Here's a detailed post about my mid-year project proposal. I am proposing a tool to simplify the bioplastic-making process. I'll take you through a basic journey of my semester and how I got to the final product proposal through a few slides that I presented in my mid-year presentation :) if you have any questions, feel free to ask in the comments section down below!
Initially I looked at food waste stats in Australia and from this, I thought 'can our food waste be turned into something useful!?'. Since I have a love for homeware and kitchenware design, I started to think about how I could turn this food waste into homewares.
I came across a book title 'Cradle to Cradle' design by Michael Braungart (chemist) and William McDonough (designer) who propose a design approach that follows nature as inspiration - essentially, creating a closed-loop design for the product life-cycle (instead of a cradle-to-grave approach like most plastic products in industry at the moment). From this, I set the task illustrated above for myself. What I wanted to do was: use food waste > to turn into a material/products > which could then be recycled in soil/as plant feed > to grow more plants > which would then return to the dinner table. And then the cycle would go on and on.
I then set my main project objectives which are listed above :) ^
I started experimenting with bioplastic recipes, and the general process of making bioplastics are listed above, but if you want to see a more detailed version, I will also attach a video below so you can see the small tasks that are involved throughout the bio-plastic-making process.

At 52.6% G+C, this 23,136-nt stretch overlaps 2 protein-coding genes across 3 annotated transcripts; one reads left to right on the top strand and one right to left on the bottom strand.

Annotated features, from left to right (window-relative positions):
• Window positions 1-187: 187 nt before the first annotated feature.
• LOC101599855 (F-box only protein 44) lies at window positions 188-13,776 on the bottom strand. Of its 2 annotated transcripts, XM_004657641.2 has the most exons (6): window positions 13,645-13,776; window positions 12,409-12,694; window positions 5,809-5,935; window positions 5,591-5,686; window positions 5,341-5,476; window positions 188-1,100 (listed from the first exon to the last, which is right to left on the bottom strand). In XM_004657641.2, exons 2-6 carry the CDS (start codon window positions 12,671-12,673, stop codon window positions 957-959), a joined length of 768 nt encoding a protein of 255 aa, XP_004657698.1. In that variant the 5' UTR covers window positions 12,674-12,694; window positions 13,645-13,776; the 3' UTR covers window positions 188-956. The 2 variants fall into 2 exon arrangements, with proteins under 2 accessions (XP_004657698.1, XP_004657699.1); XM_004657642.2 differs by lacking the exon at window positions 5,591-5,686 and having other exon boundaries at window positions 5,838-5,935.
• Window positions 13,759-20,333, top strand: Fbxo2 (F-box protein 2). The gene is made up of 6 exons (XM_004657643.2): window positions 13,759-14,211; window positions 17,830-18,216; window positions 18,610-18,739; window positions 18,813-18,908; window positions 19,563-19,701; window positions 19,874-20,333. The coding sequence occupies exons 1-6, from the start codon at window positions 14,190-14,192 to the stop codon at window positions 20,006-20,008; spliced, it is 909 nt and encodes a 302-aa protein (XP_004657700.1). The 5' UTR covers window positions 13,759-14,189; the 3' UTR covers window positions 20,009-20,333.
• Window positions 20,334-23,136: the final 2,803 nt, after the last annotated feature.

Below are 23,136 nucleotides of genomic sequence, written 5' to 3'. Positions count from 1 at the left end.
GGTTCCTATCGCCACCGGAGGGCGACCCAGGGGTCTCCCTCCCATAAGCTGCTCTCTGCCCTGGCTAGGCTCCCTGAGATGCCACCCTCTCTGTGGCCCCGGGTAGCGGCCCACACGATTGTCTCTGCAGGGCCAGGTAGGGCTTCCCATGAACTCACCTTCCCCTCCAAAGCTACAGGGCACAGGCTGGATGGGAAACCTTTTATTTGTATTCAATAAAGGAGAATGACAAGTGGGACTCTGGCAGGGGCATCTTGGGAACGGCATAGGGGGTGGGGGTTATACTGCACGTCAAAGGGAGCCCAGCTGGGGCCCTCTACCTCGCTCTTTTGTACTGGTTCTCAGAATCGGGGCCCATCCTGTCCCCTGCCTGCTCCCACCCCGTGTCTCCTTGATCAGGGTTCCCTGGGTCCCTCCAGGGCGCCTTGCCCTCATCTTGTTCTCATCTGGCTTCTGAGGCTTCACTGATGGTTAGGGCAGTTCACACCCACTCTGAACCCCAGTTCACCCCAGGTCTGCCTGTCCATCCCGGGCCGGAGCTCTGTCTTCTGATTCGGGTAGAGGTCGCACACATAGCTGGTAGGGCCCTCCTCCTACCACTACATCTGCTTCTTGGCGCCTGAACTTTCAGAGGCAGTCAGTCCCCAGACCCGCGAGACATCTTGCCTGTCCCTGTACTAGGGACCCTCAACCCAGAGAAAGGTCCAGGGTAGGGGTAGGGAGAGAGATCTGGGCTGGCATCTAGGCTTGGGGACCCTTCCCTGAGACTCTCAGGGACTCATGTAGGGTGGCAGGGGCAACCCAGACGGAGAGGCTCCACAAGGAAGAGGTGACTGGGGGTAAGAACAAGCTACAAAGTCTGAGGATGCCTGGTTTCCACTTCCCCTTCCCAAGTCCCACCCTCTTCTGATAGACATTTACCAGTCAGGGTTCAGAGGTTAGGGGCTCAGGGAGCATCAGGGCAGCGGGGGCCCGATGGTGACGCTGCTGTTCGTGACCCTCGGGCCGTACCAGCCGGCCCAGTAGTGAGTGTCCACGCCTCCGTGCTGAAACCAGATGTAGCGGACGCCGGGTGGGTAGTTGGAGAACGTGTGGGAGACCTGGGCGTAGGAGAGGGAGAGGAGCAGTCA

After noting how many little tools and vessels were used after making so many bioplastics, I then realised that the focus wasn't simply making homewares out of bioplastics, but more so in making bioplastic-processing easier for the everyday hobbyist so they could create their own products or casts to make products using their everyday food waste. And this is what I proposed:
Whilst it does just look like a French press, there is more to it... :)
I will break up all of these components to show you how each part of this vessel will assist the bioplastic-making process in general.
MEASURING OUT THE INGREDIENTS:
I've added small divots into the vessel based on the density of the ingredients that need to be added so the user can pop in the peels and liquids, measuring them up to each of the points. This eliminates the need for any measuring spoons or cups and this adds up to enough bioplastic mix for a 1mm thick A4 sheet.
CHOPPING, BLENDING AND STRAINING THE PEELS:
This is all achieved through the changeable attachments. Firstly, you have to chop up the peels into smaller chunks, so you’d use the chopping attachment by placing the lid on top and continuously raising and lowering the dowel. Once this is done, you would then pull off the lid and place in a stick blender (which I have assumed most kitchens would have). After this, the continuous addition of water and straining/pouring out of liquid is required. You repeat this step three times.
HEATING AND COMBINING THE INGREDIENTS:
Because the body of the vessel will be made out of enamelled steel, it is able to be simply popped on the stove top which makes for easy heating and mixing of the bioplastic mix.
SPREADING AND SETTING OF MATERIAL:
This step is achieved by using the tray with reversible screeder. This reversible screeder offers the opportunity to create either 1 or 2mm thick sheets by simply pouring in the bioplastic mix and running the screeder (on your side/size of preference) on the tray rail two times back and forth to create a uniform sheet. This is an improvement on me having to use my rolling pin as it was hard to create both a uniform sheet size and thickness.
And above are some general measurements/ergonomic considerations so you can understand the general scale of the product :)
So far this is the general design I have come up with and will be refining it further over the next semester up until November :) if anybody has any feedback or suggestions, I'd love to hear it! Thanks for reading up until here if you have made it this far - appreciate it! :)